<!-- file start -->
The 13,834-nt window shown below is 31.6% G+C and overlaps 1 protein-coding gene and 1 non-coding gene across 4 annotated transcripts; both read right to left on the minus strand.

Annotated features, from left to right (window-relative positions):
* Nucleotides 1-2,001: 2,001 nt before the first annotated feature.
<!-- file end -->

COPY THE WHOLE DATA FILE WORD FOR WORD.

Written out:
The 13,834-nt window shown below is 31.6% G+C and overlaps 1 protein-coding gene and 1 non-coding gene across 4 annotated transcripts; both read right to left on the minus strand.

Annotated features, from left to right (window-relative positions):
* Nucleotides 1-2,001: 2,001 nt before the first annotated feature.